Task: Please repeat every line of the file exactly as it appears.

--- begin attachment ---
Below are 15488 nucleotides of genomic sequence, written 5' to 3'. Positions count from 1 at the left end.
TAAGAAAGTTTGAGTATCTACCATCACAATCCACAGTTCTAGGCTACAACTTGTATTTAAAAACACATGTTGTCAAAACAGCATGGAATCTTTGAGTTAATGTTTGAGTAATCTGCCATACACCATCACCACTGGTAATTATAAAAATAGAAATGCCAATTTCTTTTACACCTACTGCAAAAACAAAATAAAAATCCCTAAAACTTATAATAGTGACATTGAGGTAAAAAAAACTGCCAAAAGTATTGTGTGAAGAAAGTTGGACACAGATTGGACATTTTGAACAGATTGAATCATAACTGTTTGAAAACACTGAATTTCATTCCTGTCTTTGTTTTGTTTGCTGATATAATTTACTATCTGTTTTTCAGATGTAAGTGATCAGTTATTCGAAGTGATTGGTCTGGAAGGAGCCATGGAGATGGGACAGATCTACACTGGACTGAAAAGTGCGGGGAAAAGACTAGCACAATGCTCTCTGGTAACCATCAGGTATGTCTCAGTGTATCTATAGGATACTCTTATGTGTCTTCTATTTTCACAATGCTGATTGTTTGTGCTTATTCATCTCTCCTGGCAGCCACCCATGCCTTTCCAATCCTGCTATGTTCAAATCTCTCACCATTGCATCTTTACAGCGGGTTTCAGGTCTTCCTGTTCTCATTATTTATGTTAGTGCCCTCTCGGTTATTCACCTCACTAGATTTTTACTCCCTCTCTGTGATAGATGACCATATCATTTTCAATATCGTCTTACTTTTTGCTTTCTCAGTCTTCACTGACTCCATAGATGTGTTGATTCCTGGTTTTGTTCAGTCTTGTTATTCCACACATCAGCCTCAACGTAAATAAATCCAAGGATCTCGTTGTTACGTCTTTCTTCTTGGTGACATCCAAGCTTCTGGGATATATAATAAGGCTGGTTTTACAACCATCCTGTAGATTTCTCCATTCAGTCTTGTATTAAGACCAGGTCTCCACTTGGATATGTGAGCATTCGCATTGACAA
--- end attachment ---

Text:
Below are 15488 nucleotides of genomic sequence, written 5' to 3'. Positions count from 1 at the left end.
TAAGAAAGTTTGAGTATCTACCATCACAATCCACAGTTCTAGGCTACAACTTGTATTTAAAAACACATGTTGTCAAAACAGCATGGAATCTTTGAGTTAATGTTTGAGTAATCTGCCATACACCATCACCACTGGTAATTATAAAAATAGAAATGCCAATTTCTTTTACACCTACTGCAAAAACAAAATAAAAATCCCTAAAACTTATAATAGTGACATTGAGGTAAAAAAAACTGCCAAAAGTATTGTGTGAAGAAAGTTGGACACAGATTGGACATTTTGAACAGATTGAATCATAACTGTTTGAAAACACTGAATTTCATTCCTGTCTTTGTTTTGTTTGCTGATATAATTTACTATCTGTTTTTCAGATGTAAGTGATCAGTTATTCGAAGTGATTGGTCTGGAAGGAGCCATGGAGATGGGACAGATCTACACTGGACTGAAAAGTGCGGGGAAAAGACTAGCACAATGCTCTCTGGTAACCATCAGGTATGTCTCAGTGTATCTATAGGATACTCTTATGTGTCTTCTATTTTCACAATGCTGATTGTTTGTGCTTATTCATCTCTCCTGGCAGCCACCCATGCCTTTCCAATCCTGCTATGTTCAAATCTCTCACCATTGCATCTTTACAGCGGGTTTCAGGTCTTCCTGTTCTCATTATTTATGTTAGTGCCCTCTCGGTTATTCACCTCACTAGATTTTTACTCCCTCTCTGTGATAGATGACCATATCATTTTCAATATCGTCTTACTTTTTGCTTTCTCAGTCTTCACTGACTCCATAGATGTGTTGATTCCTGGTTTTGTTCAGTCTTGTTATTCCACACATCAGCCTCAACGTAAATAAATCCAAGGATCTCGTTGTTACGTCTTTCTTCTTGGTGACATCCAAGCTTCTGGGATATATAATAAGGCTGGTTTTACAACCATCCTGTAGATTTCTCCATTCAGTCTTGTATTAAGACCAGGTCTCCACTTGGATATGTGAGCATTCGCATTGACAA